He had a rough season in 2022, finishing with his lowest completion percentage and passer rating since his rookie year (2014). But his track record suggests last year was an outlier. Carr had the fourth-most passing yards in the NFL from 2018 to 2021 (17,010) and set the Raiders' single-season passing yards record in 2021 (4,804).

The ability is there, but it's about the fit. Carr might have found a good one with Saints coach Dennis Allen, who was Carr’s head coach with the Raiders when the QB first entered the league. But what will be more important is limiting his mistakes, which means reducing his total giveaways from the second-most in the NFL since 2020 to a more tolerable number.

Luckily, New Orleans is stocked with playmakers, including 2022 Offensive Rookie of the Year candidate Chris Olave. They've just needed a quarterback. Perhaps Carr can be the answer, creating a happy marriage almost no one saw coming a year ago.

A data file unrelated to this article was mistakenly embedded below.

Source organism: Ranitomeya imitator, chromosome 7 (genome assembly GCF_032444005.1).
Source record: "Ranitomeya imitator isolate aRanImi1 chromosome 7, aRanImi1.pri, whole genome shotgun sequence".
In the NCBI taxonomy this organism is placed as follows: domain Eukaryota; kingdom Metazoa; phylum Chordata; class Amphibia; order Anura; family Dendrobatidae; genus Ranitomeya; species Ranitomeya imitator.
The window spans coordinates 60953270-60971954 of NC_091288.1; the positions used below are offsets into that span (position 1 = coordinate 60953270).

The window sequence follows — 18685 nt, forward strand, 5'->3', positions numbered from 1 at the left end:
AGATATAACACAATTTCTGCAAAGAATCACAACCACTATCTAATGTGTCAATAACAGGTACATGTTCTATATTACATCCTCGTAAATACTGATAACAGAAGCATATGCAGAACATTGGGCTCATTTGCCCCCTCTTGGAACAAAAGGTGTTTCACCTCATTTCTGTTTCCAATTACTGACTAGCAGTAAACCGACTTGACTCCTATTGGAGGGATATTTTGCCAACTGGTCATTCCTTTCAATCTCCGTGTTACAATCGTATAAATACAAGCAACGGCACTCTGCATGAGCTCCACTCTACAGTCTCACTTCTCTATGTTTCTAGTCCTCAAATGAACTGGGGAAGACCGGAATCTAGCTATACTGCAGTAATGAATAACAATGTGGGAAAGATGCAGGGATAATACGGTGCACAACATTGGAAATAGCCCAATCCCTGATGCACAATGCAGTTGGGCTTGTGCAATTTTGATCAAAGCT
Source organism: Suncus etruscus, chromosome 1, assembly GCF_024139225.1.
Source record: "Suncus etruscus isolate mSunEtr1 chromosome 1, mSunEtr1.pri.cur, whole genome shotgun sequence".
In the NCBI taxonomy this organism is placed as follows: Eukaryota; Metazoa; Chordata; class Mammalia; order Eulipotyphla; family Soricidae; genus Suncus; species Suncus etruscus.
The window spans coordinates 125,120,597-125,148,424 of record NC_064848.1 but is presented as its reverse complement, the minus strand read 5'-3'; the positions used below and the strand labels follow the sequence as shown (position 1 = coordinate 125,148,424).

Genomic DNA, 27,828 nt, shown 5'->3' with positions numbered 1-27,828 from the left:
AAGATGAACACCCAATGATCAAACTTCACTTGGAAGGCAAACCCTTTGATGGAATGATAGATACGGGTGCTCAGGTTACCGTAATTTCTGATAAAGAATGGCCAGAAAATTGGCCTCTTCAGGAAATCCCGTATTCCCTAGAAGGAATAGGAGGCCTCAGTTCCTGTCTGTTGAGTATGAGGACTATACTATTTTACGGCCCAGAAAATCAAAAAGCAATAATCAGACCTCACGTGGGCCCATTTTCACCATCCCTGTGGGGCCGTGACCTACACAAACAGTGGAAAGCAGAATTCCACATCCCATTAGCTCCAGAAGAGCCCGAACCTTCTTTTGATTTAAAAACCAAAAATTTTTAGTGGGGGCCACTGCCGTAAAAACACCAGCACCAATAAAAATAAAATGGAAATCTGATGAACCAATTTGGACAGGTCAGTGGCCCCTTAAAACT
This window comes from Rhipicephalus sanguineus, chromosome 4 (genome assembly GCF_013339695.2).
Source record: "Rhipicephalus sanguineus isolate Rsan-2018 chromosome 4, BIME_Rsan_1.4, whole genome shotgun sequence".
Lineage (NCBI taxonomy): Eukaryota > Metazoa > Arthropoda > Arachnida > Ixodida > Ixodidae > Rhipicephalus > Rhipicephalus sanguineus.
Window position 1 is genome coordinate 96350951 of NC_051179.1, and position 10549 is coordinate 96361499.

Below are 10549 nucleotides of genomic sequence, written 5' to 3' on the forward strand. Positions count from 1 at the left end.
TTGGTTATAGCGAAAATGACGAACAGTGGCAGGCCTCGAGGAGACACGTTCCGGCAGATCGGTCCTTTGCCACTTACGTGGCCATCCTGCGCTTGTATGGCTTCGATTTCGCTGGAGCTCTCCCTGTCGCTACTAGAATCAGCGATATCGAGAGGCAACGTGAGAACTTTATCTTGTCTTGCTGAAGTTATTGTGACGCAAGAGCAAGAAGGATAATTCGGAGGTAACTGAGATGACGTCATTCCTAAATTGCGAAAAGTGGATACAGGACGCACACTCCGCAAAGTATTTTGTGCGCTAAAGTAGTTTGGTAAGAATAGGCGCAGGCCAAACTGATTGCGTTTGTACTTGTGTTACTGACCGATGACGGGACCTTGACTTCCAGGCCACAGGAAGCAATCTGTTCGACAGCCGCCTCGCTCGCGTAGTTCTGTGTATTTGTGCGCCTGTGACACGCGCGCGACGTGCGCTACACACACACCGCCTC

Daniel Jones
New York Giants · Year 5

2022 stats: 16 games | 67.2 pct | 3,205 pass yds | 6.8 ypa | 15 pass TD | 5 INT | 708 rush yds | 7 rush TD | 6 fumbles

2022 was a make-or-break season for Jones and the Giants. The result was a surprise playoff appearance and an even more shocking postseason victory. But when the dust settled, it wasn't guaranteed the Giants would proceed forward with Jones -- at least, not until they signed him to a four-year, $160 million deal.

$40 million per season is a lot to give a player who hasn't yet proven he's a franchise quarterback. Sure, he set career-high marks in passing yards and rushing yards, but he still finished shy of 3,500 yards through the air. He didn't exactly stuff the stat sheet, but the Giants won with him, and that was apparently enough to sell the team and fan base on keeping Jones.